Gonzo: The Life and Work of Dr. Hunter S. Thompson
Directed by: Alex Gibney
Narrated by: Johnny Depp
MPAA rating: R
Run Time: 118 minutes
I have always thought the biggest difference between documentaries and fiction films involves how they can portray alcohol and drug use. In feature films, we have all seen characters who are imbibing or “using” portrayed as funny, insightful, achingly honest, inspired, poignant, scary, or deeply disturbing. But in documentaries, people who are drunk, high, or stoned almost always just look, well, embarrassing. Then what can director Alex Gibney (Enron- The Smartest Guys in the Room; Taxi to the Dark Side) do with all his footage of the great journalist Hunter Thompson abusing drugs and alcohol? Nothing. And an unsettling part of Gonzo is seeing the drugged out and drunk Thompson at his most abusive and most banal. But our discomfort pales beside the fascination and pleasure in learning about or being reminded of that remarkable work and career.
Born in Louisville, Kentucky in 1937, his father died when Hunter was fourteen, and his secretary and research librarian mother raised her three sons on her own and drank a lot. Thompson, who was always good at writing, began to write more after he joined the army, and became a journalist after his stint. Comfortable using guns, intrigued by violence, involved with drugs and alcohol, and hating traditional forms of authority- he was the perfect journalist to embed himself with the Hell’s Angels motorcycle gang and chronicle their exploits. His articles in The Nation and subsequent book gave him a national reputation. He then covered his own campaign for sheriff of Aspen, Colorado as a kind of libertarian-anarchist-legalize-drugs-counter-culture-representative and almost won. A series of articles in Rolling Stone magazine in 1971, Fear and Loathing in Las Vegas, explored hallucinogenic drugs, the search for the American dream, and created gonzo journalism- a style of reportage in which the reporter becomes part of the story, blends fact and fiction, and has an irreverent point of view. It made him the most famous and acclaimed outsider journalist in America. A year later he covered the presidential elections. His search for an honest politician, whom he found in George McGovern, would become the brilliant Fear and Loathing on the Campaign Trail, and it further enhanced his reputation.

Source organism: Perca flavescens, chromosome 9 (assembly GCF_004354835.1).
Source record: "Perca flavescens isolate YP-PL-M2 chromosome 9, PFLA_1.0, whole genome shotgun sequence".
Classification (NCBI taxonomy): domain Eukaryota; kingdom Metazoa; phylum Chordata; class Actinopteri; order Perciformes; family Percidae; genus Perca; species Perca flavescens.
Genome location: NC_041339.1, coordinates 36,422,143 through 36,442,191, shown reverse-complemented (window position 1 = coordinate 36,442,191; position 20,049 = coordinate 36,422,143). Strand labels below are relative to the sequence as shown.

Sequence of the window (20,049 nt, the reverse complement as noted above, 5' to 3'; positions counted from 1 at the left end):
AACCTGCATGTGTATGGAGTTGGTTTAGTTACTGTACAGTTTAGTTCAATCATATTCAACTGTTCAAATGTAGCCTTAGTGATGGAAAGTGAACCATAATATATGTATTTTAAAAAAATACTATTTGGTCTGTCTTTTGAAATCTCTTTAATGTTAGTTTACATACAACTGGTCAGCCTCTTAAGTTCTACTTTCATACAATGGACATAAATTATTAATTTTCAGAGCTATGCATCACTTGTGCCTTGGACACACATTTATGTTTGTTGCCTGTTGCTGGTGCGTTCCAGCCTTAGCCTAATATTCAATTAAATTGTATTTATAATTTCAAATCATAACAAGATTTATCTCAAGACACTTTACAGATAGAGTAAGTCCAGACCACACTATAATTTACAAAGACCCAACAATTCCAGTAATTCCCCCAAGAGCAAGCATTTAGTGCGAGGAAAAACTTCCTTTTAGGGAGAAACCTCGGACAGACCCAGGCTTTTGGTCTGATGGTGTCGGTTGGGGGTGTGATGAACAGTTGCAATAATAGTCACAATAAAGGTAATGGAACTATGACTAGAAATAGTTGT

He never again produced anything nearly that good, remained mired in alcohol and drugs, became even more obsessed with guns, and while his son, daughter-in-law, and grandson were visiting and in the next room, he blew his brains out in 2005. He had sent a suicide note to his second wife a week before. It read: “No more games. No more bombs. No more walking. No more fun. No more swimming. 67. That is 17 years past 50. 17 more than I needed or wanted. Boring. I am always bitchy. No fun- for anybody. 67. You are getting greedy. Act your old age. Relax- this won’t hurt.” Of course he had choreographed his own funeral, which included launching his ashes from a cannon atop a 150 foot tower that he had designed and sported his famous drug insignia of the clenched fist with two thumbs.